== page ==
SpaceX aims to send Starship to space for its second test flight on November 17, now that the Federal Aviation Administration (FAA) has given it the clearance to do so. The company completed its next-generation spacecraft’s first fully integrated launch in April, but it wasn’t able to meet all its objectives, including having its upper stage fly across our planet before re-entering the atmosphere and splashing down in the ocean near Hawaii. SpaceX had to intentionally blow up the vehicle in the sky after an onboard fire had prevented its two stages from separating.
According to federal agencies, debris from the rocket explosion was found across 385 acres of land on SpaceX’s facility and at Boca Chica State Park. It caused wildfire to break out on 3.5 acres of state park land and had led to a “plume cloud of pulverized concrete that deposited material up to 6.5 miles northwest of the pad site.” The FAA grounded Starship until SpaceX took dozens of corrective actions, including a vehicle redesign to prevent leaks and fires. As Space notes, the agency finished its safety review in September, but it still had to work with the US Fish and Wildlife Service (USFWS) to finish an updated environmental review of the spacecraft.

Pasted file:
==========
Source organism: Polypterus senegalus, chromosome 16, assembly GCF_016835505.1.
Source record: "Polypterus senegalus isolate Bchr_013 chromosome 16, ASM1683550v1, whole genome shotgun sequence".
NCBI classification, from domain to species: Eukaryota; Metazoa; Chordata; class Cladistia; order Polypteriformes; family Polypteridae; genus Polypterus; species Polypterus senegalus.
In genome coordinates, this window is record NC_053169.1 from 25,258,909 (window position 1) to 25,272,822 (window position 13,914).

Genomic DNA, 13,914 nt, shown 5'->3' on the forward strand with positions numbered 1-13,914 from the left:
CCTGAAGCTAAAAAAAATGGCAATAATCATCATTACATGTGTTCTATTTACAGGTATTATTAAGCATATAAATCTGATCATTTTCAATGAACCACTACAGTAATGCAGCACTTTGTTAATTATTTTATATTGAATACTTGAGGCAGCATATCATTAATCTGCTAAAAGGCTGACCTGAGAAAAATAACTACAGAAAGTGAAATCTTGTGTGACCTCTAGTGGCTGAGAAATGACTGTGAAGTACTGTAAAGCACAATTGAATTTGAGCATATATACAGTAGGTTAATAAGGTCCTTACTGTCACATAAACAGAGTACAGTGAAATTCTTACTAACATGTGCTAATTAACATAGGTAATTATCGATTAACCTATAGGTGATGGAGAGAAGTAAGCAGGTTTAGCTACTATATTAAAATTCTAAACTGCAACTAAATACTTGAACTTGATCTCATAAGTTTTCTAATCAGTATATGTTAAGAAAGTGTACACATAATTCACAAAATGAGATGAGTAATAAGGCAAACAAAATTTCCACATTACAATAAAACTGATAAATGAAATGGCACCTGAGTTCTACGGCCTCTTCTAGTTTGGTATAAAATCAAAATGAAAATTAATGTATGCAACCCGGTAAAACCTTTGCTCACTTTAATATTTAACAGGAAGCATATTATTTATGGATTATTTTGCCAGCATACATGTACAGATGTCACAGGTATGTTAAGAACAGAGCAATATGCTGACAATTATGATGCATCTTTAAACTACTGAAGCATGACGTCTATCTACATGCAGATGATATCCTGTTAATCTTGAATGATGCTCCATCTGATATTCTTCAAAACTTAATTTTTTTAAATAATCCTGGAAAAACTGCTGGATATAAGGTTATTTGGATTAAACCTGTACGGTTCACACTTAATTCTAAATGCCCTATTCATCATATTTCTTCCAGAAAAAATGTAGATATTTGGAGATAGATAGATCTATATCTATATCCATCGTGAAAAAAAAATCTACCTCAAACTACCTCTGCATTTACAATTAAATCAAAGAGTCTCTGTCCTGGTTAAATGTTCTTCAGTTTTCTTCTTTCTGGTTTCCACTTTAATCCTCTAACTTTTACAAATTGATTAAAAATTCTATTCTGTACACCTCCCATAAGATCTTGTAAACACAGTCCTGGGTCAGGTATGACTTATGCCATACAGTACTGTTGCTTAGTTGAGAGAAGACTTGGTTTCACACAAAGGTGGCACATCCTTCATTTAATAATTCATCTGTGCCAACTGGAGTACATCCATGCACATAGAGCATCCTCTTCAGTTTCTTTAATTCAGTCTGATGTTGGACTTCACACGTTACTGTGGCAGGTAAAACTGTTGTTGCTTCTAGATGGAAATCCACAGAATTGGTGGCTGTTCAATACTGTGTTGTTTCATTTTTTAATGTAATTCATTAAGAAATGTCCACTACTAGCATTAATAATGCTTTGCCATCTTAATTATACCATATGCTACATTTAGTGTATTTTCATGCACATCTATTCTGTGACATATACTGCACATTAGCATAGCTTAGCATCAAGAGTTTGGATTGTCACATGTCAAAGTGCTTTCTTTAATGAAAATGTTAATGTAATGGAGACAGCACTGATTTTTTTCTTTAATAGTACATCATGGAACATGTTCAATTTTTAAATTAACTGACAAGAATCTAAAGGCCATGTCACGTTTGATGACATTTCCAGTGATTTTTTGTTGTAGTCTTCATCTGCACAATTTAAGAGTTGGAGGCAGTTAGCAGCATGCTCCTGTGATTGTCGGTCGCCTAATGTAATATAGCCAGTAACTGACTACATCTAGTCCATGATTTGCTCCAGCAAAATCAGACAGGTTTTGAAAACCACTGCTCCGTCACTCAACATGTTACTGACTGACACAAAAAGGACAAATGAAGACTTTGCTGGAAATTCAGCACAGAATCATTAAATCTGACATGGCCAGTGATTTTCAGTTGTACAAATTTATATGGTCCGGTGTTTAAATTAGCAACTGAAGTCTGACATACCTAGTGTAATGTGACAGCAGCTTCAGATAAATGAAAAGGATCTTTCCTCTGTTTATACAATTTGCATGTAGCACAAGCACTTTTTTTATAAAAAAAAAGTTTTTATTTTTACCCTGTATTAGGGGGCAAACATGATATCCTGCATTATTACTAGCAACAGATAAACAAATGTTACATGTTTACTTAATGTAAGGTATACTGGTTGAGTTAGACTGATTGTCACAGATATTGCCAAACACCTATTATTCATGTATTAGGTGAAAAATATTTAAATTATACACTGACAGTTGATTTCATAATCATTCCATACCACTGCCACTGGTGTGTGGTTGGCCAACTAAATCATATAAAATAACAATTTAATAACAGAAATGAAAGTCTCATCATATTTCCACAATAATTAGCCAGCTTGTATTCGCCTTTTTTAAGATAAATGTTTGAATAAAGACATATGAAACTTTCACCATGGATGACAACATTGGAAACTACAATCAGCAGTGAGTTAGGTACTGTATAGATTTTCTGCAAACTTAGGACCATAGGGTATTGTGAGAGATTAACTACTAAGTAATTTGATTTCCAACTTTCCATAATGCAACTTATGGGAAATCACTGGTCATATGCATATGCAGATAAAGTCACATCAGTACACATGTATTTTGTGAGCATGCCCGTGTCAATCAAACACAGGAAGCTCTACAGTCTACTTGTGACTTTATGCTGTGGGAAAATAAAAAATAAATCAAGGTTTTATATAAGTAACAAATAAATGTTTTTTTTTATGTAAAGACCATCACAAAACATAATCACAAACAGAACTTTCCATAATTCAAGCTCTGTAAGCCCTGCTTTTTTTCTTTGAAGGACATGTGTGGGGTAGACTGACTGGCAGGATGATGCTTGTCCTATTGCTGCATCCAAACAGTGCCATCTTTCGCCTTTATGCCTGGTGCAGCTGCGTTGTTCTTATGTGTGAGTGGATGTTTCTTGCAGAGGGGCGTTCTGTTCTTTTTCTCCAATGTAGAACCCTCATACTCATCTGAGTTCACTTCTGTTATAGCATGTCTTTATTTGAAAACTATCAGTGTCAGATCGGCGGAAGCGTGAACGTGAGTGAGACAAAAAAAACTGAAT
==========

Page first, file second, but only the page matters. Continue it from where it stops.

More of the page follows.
For now, the FAA has given SpaceX the license to fly Starship for one flight. The company will open the spacecraft’s two-hour launch window at 8AM EST on November 17, and if all goes well, Starship will fly across the planet and splash down off a Hawaiian coast as planned. Starship, of course, has to keep acing test flights before it can go into service. The fully reusable spacecraft represents SpaceX’s future, since the company plans to use it for missions to geosynchronous orbit, the moon and Mars.
This post originally appeared on TechToday.